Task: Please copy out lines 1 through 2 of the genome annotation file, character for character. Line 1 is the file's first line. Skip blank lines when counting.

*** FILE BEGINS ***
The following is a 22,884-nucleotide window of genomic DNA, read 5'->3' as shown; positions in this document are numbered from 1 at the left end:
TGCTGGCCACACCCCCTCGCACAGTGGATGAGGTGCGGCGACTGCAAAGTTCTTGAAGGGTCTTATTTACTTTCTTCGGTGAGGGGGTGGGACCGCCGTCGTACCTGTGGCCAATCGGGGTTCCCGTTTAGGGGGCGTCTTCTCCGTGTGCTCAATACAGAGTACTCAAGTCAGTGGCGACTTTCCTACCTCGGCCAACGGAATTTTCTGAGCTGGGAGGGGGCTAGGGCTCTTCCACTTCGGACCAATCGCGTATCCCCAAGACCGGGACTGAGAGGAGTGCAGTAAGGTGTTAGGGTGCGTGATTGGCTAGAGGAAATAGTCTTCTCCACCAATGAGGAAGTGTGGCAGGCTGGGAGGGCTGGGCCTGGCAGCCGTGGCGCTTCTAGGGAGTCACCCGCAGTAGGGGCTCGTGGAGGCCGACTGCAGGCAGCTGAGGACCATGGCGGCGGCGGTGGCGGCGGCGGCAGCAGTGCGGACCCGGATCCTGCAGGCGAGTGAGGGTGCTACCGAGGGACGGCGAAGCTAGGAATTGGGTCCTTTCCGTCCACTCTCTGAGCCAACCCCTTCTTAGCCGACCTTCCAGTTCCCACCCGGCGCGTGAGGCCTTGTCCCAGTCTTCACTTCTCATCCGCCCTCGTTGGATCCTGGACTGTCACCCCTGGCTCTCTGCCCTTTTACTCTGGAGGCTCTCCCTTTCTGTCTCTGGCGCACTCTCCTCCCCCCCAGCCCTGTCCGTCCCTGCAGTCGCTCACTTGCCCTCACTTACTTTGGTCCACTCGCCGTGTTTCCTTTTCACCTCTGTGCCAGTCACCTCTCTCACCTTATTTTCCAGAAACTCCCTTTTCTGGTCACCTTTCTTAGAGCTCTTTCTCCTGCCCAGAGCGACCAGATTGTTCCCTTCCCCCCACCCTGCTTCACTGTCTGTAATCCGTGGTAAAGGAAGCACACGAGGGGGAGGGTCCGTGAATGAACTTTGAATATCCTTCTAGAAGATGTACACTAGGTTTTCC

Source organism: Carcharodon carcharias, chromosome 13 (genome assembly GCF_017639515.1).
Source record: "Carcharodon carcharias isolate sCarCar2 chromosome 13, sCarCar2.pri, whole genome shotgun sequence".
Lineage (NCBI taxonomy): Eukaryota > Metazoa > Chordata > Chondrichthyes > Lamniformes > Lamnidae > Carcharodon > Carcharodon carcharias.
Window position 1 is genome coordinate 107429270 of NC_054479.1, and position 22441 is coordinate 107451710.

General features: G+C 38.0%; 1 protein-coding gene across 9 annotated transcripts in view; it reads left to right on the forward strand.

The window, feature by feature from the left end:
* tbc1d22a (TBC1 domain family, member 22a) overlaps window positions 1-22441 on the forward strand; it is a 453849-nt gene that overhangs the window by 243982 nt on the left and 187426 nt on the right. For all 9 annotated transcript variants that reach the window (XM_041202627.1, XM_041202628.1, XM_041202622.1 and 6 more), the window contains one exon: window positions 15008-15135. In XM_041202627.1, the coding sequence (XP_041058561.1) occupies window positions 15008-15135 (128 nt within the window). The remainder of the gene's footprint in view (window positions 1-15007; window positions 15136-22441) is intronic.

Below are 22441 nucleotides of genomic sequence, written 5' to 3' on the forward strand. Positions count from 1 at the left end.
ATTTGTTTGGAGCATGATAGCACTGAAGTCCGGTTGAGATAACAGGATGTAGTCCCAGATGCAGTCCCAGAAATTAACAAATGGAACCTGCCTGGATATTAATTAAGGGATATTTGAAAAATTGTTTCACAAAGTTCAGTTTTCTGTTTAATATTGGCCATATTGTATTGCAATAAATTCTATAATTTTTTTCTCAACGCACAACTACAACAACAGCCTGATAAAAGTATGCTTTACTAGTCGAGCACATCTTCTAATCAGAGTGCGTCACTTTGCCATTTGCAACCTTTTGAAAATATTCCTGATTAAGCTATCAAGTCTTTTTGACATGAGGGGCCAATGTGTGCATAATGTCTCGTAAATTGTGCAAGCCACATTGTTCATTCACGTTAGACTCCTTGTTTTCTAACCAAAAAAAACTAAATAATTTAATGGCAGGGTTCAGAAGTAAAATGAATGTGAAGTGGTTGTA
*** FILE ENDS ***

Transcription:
The following is a 22,884-nucleotide window of genomic DNA, read 5'->3' as shown; positions in this document are numbered from 1 at the left end:
TGCTGGCCACACCCCCTCGCACAGTGGATGAGGTGCGGCGACTGCAAAGTTCTTGAAGGGTCTTATTTACTTTCTTCGGTGAGGGGGTGGGACCGCCGTCGTACCTGTGGCCAATCGGGGTTCCCGTTTAGGGGGCGTCTTCTCCGTGTGCTCAATACAGAGTACTCAAGTCAGTGGCGACTTTCCTACCTCGGCCAACGGAATTTTCTGAGCTGGGAGGGGGCTAGGGCTCTTCCACTTCGGACCAATCGCGTATCCCCAAGACCGGGACTGAGAGGAGTGCAGTAAGGTGTTAGGGTGCGTGATTGGCTAGAGGAAATAGTCTTCTCCACCAATGAGGAAGTGTGGCAGGCTGGGAGGGCTGGGCCTGGCAGCCGTGGCGCTTCTAGGGAGTCACCCGCAGTAGGGGCTCGTGGAGGCCGACTGCAGGCAGCTGAGGACCATGGCGGCGGCGGTGGCGGCGGCGGCAGCAGTGCGGACCCGGATCCTGCAGGCGAGTGAGGGTGCTACCGAGGGACGGCGAAGCTAGGAATTGGGTCCTTTCCGTCCACTCTCTGAGCCAACCCCTTCTTAGCCGACCTTCCAGTTCCCACCCGGCGCGTGAGGCCTTGTCCCAGTCTTCACTTCTCATCCGCCCTCGTTGGATCCTGGACTGTCACCCCTGGCTCTCTGCCCTTTTACTCTGGAGGCTCTCCCTTTCTGTCTCTGGCGCACTCTCCTCCCCCCCAGCCCTGTCCGTCCCTGCAGTCGCTCACTTGCCCTCACTTACTTTGGTCCACTCGCCGTGTTTCCTTTTCACCTCTGTGCCAGTCACCTCTCTCACCTTATTTTCCAGAAACTCCCTTTTCTGGTCACCTTTCTTAGAGCTCTTTCTCCTGCCCAGAGCGACCAGATTGTTCCCTTCCCCCCACCCTGCTTCACTGTCTGTAATCCGTGGTAAAGGAAGCACACGAGGGGGAGGGTCCGTGAATGAACTTTGAATATCCTTCTAGAAGATGTACACTAGGTTTTCC